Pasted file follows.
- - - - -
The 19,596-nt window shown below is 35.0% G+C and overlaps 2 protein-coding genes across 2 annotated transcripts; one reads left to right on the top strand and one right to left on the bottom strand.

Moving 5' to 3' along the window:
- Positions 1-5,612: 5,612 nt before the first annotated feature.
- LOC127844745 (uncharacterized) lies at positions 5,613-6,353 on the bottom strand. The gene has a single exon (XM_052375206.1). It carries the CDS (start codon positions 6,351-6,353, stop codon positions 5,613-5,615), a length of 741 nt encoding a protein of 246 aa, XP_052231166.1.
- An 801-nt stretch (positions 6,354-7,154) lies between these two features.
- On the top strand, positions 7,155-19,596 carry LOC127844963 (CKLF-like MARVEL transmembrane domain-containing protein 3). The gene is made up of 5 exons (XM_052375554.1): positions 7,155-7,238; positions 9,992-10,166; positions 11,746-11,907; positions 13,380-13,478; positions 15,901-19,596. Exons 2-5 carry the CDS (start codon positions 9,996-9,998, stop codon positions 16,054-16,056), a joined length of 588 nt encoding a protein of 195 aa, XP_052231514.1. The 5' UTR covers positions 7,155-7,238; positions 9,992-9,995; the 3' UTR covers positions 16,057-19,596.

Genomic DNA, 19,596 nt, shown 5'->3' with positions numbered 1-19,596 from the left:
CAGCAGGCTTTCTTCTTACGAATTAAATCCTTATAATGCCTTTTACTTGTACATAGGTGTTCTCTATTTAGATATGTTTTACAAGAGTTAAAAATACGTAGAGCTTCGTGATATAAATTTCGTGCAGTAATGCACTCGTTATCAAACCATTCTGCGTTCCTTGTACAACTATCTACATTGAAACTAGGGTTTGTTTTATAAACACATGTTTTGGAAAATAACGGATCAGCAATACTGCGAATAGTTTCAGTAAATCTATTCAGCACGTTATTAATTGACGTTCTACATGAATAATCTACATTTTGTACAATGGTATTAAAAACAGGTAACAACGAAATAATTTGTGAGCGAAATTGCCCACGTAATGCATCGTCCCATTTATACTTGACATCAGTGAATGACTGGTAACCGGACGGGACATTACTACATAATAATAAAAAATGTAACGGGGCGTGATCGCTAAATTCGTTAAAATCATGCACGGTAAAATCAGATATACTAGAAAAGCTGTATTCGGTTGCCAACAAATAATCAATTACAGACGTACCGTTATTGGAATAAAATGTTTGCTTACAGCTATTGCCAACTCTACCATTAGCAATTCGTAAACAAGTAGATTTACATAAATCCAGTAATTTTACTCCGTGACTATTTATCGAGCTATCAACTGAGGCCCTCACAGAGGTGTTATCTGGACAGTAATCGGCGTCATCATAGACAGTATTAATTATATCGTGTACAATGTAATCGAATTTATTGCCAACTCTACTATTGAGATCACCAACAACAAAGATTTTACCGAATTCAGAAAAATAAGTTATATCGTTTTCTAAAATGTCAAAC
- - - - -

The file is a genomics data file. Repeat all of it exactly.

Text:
The 19,596-nt window shown below is 35.0% G+C and overlaps 2 protein-coding genes across 2 annotated transcripts; one reads left to right on the top strand and one right to left on the bottom strand.

Moving 5' to 3' along the window:
- Positions 1-5,612: 5,612 nt before the first annotated feature.
- LOC127844745 (uncharacterized) lies at positions 5,613-6,353 on the bottom strand. The gene has a single exon (XM_052375206.1). It carries the CDS (start codon positions 6,351-6,353, stop codon positions 5,613-5,615), a length of 741 nt encoding a protein of 246 aa, XP_052231166.1.
- An 801-nt stretch (positions 6,354-7,154) lies between these two features.
- On the top strand, positions 7,155-19,596 carry LOC127844963 (CKLF-like MARVEL transmembrane domain-containing protein 3). The gene is made up of 5 exons (XM_052375554.1): positions 7,155-7,238; positions 9,992-10,166; positions 11,746-11,907; positions 13,380-13,478; positions 15,901-19,596. Exons 2-5 carry the CDS (start codon positions 9,996-9,998, stop codon positions 16,054-16,056), a joined length of 588 nt encoding a protein of 195 aa, XP_052231514.1. The 5' UTR covers positions 7,155-7,238; positions 9,992-9,995; the 3' UTR covers positions 16,057-19,596.

Genomic DNA, 19,596 nt, shown 5'->3' with positions numbered 1-19,596 from the left:
CAGCAGGCTTTCTTCTTACGAATTAAATCCTTATAATGCCTTTTACTTGTACATAGGTGTTCTCTATTTAGATATGTTTTACAAGAGTTAAAAATACGTAGAGCTTCGTGATATAAATTTCGTGCAGTAATGCACTCGTTATCAAACCATTCTGCGTTCCTTGTACAACTATCTACATTGAAACTAGGGTTTGTTTTATAAACACATGTTTTGGAAAATAACGGATCAGCAATACTGCGAATAGTTTCAGTAAATCTATTCAGCACGTTATTAATTGACGTTCTACATGAATAATCTACATTTTGTACAATGGTATTAAAAACAGGTAACAACGAAATAATTTGTGAGCGAAATTGCCCACGTAATGCATCGTCCCATTTATACTTGACATCAGTGAATGACTGGTAACCGGACGGGACATTACTACATAATAATAAAAAATGTAACGGGGCGTGATCGCTAAATTCGTTAAAATCATGCACGGTAAAATCAGATATACTAGAAAAGCTGTATTCGGTTGCCAACAAATAATCAATTACAGACGTACCGTTATTGGAATAAAATGTTTGCTTACAGCTATTGCCAACTCTACCATTAGCAATTCGTAAACAAGTAGATTTACATAAATCCAGTAATTTTACTCCGTGACTATTTATCGAGCTATCAACTGAGGCCCTCACAGAGGTGTTATCTGGACAGTAATCGGCGTCATCATAGACAGTATTAATTATATCGTGTACAATGTAATCGAATTTATTGCCAACTCTACTATTGAGATCACCAACAACAAAGATTTTACCGAATTCAGAAAAATAAGTTATATCGTTTTCTAAAATGTCAAAC